Episode Summary

Welcome back to the Safety of Work podcast! In this episode, we discuss whether total recordable injury rates are statistically invalid. Further, we talk about what that would mean on a practical leve…

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Episode Notes

The paper we use to frame our discussion is one that has been making the rounds on social media recently. We thought it was important to seize on the opportunity to discuss a work safety issue while it’s top of mind for the public.


  • What it means when something isn’t peer-reviewed.
  • Why statistics are ever popular.
  • How many workers hours to decimal places.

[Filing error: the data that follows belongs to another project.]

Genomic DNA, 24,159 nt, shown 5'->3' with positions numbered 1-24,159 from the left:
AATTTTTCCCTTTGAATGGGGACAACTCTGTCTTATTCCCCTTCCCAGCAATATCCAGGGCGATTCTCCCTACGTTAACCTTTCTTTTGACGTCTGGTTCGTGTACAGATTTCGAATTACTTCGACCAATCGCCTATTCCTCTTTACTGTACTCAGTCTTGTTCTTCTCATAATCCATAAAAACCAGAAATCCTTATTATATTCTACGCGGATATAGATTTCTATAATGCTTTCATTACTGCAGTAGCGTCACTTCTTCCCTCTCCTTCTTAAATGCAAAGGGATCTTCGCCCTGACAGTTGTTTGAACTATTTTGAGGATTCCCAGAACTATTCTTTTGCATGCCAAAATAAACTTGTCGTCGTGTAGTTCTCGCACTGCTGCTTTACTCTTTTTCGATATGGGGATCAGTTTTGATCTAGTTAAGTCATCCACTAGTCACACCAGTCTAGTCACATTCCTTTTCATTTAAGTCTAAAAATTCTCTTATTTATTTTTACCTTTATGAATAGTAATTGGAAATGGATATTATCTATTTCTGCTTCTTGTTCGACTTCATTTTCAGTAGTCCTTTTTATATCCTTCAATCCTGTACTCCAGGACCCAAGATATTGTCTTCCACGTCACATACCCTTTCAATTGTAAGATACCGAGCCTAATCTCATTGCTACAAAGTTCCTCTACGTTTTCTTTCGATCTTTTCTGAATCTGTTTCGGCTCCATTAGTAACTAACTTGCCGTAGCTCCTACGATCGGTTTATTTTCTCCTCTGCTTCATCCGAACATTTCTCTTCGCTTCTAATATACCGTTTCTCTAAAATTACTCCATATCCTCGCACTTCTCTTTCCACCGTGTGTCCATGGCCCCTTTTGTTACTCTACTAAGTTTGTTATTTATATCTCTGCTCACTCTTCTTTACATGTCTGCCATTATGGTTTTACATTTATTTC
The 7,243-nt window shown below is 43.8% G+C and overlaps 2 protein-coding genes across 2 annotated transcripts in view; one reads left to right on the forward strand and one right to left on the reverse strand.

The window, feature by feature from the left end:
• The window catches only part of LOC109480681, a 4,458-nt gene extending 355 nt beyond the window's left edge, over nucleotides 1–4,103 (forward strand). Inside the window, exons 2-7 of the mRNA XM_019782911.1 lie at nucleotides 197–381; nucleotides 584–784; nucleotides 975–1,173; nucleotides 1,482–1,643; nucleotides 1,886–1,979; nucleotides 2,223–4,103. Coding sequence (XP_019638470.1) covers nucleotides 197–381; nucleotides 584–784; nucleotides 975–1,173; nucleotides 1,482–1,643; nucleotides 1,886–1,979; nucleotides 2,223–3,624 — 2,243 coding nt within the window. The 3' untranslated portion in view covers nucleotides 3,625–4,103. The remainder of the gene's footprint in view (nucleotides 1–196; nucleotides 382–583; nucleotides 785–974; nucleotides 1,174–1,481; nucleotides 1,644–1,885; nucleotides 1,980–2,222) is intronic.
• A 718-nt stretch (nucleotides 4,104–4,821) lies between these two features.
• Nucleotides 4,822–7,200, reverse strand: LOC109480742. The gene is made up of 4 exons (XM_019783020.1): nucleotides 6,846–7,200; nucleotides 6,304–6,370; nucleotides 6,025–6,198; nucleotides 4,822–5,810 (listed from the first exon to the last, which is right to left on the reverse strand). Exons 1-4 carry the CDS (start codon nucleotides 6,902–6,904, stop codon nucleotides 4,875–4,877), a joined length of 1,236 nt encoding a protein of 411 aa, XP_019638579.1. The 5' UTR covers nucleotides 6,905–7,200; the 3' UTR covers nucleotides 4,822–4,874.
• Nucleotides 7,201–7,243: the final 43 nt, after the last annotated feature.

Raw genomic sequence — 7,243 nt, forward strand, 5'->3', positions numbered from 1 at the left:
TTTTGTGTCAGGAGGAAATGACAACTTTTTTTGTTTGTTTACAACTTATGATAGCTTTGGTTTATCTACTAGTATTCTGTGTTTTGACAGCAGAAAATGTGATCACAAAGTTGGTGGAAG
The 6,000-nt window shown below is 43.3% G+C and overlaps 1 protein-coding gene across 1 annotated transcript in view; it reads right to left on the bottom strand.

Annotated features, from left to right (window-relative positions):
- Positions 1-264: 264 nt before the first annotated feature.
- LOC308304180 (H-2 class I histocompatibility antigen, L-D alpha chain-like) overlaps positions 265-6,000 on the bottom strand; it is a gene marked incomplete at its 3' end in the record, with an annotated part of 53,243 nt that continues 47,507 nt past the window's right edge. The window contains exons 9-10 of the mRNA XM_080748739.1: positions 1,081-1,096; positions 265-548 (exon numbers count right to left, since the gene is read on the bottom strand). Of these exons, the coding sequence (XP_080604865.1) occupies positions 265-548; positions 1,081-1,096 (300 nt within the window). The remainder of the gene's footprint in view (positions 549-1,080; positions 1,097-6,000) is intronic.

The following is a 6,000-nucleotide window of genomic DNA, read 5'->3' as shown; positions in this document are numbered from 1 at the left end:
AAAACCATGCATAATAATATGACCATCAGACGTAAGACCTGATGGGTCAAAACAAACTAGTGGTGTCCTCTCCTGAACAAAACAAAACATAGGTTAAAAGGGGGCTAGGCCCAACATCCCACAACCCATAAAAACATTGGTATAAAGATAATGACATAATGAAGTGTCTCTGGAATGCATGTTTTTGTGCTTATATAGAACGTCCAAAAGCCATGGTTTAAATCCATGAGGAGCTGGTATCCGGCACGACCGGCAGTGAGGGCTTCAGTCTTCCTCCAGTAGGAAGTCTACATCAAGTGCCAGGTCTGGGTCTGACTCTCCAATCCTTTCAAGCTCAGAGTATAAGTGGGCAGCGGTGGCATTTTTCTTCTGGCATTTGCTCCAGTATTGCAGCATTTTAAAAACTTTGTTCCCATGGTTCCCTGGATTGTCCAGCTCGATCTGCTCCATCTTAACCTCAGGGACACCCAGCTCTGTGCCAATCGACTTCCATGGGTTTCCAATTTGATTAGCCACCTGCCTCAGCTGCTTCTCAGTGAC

• Using a model that weighs underlying variables and randomness.
  • How this study is another nail in the coffin for this question.
  • Practical takeaways.


“I’ve noticed in Australia, at least, there’s an increasing move to have safety statistics included in annual reports, at least for publicly traded companies.”

“And their conclusion was: Almost all of it was explained by randomness.”

“If recordable injury rates are used to record performance, then we’re actually rewarding random variation.”


Hallowell, M., Quashne, M., Salas, R., Jones, M., MacLean,B. and Quinn, E. (2020) The statistical invalidity of TRIR as a measure of safety performance. Construction Safety Research Alliance.

The Statistical Invalidity of TRIR as a Measure of Safety Performance